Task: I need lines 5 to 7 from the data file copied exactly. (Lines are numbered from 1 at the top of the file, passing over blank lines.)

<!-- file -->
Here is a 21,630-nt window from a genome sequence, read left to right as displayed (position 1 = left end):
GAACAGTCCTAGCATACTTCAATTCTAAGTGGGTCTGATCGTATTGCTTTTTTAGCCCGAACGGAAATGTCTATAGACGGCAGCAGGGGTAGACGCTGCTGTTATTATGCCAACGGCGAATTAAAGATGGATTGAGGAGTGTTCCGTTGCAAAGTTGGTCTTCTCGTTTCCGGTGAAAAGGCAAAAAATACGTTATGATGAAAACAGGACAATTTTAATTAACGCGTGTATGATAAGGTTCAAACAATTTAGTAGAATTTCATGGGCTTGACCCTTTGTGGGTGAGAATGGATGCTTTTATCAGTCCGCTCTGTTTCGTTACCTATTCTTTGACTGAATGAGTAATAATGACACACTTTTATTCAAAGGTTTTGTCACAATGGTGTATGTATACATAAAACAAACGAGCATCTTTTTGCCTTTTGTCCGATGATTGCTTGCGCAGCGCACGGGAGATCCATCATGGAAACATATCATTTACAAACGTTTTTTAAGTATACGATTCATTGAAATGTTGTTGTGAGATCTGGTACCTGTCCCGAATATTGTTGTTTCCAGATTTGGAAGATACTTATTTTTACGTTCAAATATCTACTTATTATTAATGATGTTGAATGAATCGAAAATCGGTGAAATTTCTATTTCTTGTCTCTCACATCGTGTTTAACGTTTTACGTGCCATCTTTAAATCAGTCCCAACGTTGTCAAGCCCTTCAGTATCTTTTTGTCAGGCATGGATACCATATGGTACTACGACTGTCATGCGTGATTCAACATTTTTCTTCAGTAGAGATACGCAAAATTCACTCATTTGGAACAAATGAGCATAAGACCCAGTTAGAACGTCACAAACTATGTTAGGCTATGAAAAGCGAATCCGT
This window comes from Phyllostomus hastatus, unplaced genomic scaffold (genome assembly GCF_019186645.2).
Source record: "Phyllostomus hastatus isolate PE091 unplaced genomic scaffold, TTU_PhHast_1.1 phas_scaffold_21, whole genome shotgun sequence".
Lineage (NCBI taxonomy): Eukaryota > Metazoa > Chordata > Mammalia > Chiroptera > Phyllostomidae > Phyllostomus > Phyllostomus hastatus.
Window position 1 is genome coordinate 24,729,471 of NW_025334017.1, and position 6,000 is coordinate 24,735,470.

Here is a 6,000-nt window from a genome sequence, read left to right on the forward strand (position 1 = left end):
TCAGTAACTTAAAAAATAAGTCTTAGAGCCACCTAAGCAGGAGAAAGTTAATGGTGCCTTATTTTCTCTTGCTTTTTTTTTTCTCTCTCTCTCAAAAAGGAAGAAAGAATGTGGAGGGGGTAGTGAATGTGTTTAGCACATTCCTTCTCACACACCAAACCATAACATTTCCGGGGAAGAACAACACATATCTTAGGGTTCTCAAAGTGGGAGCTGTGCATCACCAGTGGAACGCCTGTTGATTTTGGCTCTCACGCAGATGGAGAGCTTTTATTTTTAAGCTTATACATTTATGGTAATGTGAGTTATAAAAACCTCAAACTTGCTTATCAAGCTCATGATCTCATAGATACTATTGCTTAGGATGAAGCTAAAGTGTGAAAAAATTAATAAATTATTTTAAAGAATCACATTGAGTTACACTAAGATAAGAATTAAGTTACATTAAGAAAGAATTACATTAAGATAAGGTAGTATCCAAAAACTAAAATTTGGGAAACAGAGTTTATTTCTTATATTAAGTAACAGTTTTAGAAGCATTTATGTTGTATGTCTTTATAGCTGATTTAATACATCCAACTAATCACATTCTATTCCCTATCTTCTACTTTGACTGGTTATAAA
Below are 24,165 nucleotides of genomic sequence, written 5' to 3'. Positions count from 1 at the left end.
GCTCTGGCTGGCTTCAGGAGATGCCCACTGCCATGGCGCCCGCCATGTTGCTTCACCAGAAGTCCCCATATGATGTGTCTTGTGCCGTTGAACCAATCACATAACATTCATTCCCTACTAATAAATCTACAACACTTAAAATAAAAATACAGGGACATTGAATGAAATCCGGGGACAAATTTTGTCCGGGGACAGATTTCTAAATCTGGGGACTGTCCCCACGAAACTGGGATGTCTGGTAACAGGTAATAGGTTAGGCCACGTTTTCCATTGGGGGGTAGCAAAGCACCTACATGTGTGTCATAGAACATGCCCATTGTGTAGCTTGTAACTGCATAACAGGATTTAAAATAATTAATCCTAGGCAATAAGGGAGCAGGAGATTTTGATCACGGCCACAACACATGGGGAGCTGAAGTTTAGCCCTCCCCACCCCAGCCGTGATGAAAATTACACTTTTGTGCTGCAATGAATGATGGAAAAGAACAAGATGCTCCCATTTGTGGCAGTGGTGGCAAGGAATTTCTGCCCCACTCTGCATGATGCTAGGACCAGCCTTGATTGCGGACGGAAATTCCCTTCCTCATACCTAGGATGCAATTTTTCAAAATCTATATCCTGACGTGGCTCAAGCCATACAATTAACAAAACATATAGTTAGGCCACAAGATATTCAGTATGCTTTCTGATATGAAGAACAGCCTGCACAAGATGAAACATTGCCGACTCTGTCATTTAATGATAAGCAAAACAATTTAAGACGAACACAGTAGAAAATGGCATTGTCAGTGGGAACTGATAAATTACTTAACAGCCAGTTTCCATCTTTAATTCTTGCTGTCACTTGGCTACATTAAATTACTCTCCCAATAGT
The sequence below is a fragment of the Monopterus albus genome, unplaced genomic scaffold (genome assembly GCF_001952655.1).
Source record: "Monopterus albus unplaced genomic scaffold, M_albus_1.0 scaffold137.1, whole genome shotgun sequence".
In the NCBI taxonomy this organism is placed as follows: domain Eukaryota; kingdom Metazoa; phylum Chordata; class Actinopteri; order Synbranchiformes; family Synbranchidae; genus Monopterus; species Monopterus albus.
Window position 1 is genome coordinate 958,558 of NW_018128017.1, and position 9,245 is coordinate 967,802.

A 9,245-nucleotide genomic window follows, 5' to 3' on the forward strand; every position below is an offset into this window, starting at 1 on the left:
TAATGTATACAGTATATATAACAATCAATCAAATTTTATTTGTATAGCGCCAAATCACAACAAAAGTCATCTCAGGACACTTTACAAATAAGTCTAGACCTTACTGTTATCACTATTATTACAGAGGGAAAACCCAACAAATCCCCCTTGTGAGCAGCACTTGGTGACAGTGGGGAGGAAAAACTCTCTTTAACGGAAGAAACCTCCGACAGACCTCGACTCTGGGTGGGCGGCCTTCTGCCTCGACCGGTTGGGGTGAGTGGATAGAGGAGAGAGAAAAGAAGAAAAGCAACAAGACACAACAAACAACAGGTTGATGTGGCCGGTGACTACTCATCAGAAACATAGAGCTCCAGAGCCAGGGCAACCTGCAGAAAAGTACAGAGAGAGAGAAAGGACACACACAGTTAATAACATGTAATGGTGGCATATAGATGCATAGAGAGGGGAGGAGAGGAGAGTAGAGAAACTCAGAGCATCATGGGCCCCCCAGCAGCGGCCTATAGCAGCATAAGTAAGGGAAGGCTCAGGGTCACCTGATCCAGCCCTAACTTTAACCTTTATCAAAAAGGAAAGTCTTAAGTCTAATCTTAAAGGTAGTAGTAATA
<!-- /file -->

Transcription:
Lineage (NCBI taxonomy): Eukaryota > Metazoa > Chordata > Mammalia > Chiroptera > Phyllostomidae > Phyllostomus > Phyllostomus hastatus.
Window position 1 is genome coordinate 24,729,471 of NW_025334017.1, and position 6,000 is coordinate 24,735,470.

Here is a 6,000-nt window from a genome sequence, read left to right on the forward strand (position 1 = left end):